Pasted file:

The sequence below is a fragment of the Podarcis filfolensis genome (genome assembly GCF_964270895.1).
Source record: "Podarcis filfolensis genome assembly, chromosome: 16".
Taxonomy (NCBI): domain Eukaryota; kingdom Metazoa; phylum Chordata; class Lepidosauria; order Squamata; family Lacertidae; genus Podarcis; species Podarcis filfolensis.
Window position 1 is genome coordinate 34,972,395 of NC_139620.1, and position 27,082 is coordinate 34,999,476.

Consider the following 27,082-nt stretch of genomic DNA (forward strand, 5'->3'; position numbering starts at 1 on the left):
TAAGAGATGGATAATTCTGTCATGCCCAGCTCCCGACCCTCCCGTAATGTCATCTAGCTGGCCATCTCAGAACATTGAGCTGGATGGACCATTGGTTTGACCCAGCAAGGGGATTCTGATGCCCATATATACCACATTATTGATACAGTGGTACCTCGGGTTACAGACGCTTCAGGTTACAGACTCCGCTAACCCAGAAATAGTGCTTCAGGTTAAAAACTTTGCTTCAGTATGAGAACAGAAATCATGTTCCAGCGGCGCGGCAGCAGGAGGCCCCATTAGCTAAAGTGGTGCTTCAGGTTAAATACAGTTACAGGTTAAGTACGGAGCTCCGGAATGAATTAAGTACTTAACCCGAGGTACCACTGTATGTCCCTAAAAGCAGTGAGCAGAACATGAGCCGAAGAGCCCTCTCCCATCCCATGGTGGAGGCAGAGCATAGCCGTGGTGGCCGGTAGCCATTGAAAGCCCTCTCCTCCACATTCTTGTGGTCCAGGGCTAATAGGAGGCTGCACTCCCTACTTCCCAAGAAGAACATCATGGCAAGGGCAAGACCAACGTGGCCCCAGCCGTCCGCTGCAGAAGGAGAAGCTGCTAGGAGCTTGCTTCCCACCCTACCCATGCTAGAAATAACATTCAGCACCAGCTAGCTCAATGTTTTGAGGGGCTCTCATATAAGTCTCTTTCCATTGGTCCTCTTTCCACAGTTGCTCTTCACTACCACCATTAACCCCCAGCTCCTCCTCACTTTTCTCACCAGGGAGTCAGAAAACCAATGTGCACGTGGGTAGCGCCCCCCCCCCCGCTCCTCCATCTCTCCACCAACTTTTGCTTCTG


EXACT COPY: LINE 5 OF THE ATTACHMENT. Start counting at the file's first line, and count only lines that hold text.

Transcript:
Consider the following 27,082-nt stretch of genomic DNA (forward strand, 5'->3'; position numbering starts at 1 on the left):